Most recreational golfers will never get the chance to play a round with Tiger Woods, but in the world of Lake Tahoe curling getting on the ice with an Olympian named John Benton was the equivalent this past weekend.
This is what happened when curlers from the Lake Tahoe Epic Curling club, or LTEC, showed up for a Labor Day tournament in Roseville, Calif., known as Crush this past weekend.
There were decades of curling experience on the ice between the 36 teams and national champion curlers that traveled from as far as Canada or Minnesota for the annual tournament.
For Tahoe’s LTEC curlers it was a shorter drive to pick up some new curling skills. The somewhat rookie curlers, the club was former eight months ago, soaked in the scene.
“Since so many of us are new to this, going to the bonspiel [curling tournament] really gave our game a huge boost,” LTEC curler Michael Lynn said. “You’re playing with serious curlers – people on the international stage, people who’ve been playing for twenty and thirty years, sometimes forty or fifty. And after each game, you can go grab a beer (or six) with them and learn even more!”
With about two years of curling under her belt, LTEC president Cherise Smith is a relative veteran in the club. The experience came in handy when the players were split into new teams, and Smith landed among the best. She got to play alongside Minnesota curler John Benton, a member of the U.S. men’s 2010 Olympic curling team.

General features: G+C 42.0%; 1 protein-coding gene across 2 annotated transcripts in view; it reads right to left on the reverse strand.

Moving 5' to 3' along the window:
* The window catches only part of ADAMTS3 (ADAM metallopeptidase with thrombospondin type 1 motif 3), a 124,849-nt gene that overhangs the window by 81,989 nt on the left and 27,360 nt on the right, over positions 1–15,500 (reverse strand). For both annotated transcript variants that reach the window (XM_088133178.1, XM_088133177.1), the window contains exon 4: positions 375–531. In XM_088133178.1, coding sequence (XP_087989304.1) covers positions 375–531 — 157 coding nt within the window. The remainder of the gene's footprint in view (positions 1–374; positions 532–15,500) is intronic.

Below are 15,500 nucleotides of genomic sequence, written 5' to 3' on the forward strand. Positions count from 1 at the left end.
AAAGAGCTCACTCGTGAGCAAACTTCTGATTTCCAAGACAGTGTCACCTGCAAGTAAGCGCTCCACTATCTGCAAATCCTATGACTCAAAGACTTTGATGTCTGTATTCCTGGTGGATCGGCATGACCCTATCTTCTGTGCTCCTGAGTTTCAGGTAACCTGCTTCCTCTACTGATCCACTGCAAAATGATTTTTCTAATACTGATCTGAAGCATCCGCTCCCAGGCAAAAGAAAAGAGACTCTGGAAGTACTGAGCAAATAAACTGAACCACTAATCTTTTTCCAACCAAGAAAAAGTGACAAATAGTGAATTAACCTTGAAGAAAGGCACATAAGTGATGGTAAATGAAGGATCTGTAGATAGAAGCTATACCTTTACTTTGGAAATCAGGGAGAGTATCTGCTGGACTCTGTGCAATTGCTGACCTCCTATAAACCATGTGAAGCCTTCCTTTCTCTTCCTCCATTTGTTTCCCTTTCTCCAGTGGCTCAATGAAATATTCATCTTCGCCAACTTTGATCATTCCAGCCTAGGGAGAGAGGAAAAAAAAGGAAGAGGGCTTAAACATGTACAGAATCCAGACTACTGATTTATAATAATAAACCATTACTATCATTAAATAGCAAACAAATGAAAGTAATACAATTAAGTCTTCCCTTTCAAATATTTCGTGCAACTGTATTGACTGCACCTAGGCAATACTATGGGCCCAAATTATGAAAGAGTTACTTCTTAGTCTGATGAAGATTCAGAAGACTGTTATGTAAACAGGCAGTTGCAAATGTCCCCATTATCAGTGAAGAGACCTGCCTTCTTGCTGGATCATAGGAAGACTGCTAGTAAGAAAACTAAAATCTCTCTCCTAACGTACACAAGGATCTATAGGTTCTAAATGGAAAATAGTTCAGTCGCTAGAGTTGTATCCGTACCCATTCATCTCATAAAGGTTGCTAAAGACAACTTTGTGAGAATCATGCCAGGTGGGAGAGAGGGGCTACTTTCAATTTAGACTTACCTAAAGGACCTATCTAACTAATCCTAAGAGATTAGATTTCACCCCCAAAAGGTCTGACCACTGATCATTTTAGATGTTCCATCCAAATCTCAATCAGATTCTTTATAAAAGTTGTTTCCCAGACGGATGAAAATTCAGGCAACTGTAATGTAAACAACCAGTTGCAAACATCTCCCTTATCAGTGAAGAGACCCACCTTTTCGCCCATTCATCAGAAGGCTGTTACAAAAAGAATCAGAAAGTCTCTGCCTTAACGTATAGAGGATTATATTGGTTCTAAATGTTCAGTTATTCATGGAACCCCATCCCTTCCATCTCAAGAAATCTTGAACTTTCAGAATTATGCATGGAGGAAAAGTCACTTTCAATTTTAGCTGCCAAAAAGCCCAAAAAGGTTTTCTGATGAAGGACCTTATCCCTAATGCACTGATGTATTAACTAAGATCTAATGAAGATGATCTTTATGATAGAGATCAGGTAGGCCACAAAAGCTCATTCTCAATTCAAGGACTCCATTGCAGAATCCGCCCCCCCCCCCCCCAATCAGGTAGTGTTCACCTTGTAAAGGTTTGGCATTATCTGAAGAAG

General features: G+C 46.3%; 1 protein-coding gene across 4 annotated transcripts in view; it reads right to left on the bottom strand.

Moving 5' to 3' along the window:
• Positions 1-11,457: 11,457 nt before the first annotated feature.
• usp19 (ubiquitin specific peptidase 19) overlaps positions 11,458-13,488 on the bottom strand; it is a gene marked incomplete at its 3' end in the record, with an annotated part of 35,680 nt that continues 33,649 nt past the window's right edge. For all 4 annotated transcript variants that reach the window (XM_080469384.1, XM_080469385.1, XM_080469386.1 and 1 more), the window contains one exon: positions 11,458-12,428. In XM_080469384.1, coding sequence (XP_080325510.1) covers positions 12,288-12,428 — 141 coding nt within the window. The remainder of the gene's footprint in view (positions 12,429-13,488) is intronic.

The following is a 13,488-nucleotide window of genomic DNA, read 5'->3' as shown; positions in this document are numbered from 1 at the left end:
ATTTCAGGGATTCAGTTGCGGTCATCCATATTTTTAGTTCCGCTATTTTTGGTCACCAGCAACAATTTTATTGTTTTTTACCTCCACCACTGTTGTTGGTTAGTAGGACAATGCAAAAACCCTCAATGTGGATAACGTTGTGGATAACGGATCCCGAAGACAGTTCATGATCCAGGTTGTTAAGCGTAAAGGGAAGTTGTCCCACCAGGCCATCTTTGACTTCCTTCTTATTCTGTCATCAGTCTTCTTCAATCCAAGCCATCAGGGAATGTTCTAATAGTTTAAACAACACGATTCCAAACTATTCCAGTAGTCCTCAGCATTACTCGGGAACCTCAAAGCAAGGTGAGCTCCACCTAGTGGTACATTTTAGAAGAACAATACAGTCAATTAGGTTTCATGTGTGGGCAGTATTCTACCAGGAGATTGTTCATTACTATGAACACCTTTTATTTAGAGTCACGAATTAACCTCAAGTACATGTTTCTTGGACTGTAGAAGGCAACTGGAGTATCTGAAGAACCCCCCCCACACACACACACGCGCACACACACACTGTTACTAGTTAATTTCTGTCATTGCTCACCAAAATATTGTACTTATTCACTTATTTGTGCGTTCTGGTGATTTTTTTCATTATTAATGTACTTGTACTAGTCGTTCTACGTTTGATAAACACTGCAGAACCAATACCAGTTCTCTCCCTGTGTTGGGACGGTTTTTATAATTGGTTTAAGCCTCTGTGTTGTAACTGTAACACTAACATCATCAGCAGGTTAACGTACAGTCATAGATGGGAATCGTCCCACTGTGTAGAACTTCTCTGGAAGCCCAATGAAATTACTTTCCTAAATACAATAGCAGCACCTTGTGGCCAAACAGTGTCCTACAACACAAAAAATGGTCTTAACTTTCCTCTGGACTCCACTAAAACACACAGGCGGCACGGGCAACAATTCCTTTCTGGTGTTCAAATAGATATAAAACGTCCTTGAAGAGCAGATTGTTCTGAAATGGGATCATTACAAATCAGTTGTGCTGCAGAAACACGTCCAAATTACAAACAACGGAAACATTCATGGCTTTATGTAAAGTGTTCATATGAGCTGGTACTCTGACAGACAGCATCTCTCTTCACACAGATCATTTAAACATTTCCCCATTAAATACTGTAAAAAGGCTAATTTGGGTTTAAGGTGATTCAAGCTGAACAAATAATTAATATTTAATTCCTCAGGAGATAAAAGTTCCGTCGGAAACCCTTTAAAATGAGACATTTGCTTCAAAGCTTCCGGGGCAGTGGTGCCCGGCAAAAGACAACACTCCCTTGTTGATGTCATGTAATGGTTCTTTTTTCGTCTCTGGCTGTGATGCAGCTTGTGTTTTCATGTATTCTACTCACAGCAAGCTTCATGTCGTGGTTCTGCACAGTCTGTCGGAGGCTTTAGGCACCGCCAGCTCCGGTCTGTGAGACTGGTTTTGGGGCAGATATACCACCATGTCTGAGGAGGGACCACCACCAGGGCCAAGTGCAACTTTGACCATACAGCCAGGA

“It was pretty damn awesome!” Smith said. “In what other sport can you be teammates with an Olympian after playing for such a short time?”
Playing with the best had its advantages. Smith and her team, which also included curling legend Eric “Onegee” Hazard, won the B event. Her team beat four well-experienced teams to take the title.
“Winning feels terrific — but so does learning and improving my game and being able to share what I’ve learned with other club members,” Smith said.
Teammates Diane Lewis, Chris Sullivan, Julie Macan and Michael Lynn, with a combined 3 ½ years of experience, faced off against a men’s team from the Lethbridge Curling Club in Alberta, Canada, who had nearly 200 years of combined experience.
“You think it’s gonna be a piece of cake, playing a bunch of seniors. But they’re Canadian seniors who’ve lived and breathed curling for longer than I’ve been on the planet,” Lewis said. “They kicked our butts – but it was pretty fun! You learn a lot, watching guys like that play.”
Fortunately, the winning team always buys a pitcher of beer for the losing team.
The LTEC plays at the South Lake Tahoe Ice Arena on Sunday evenings and walk-ons are welcome. Visit the club at TahoeCurling.com for more info.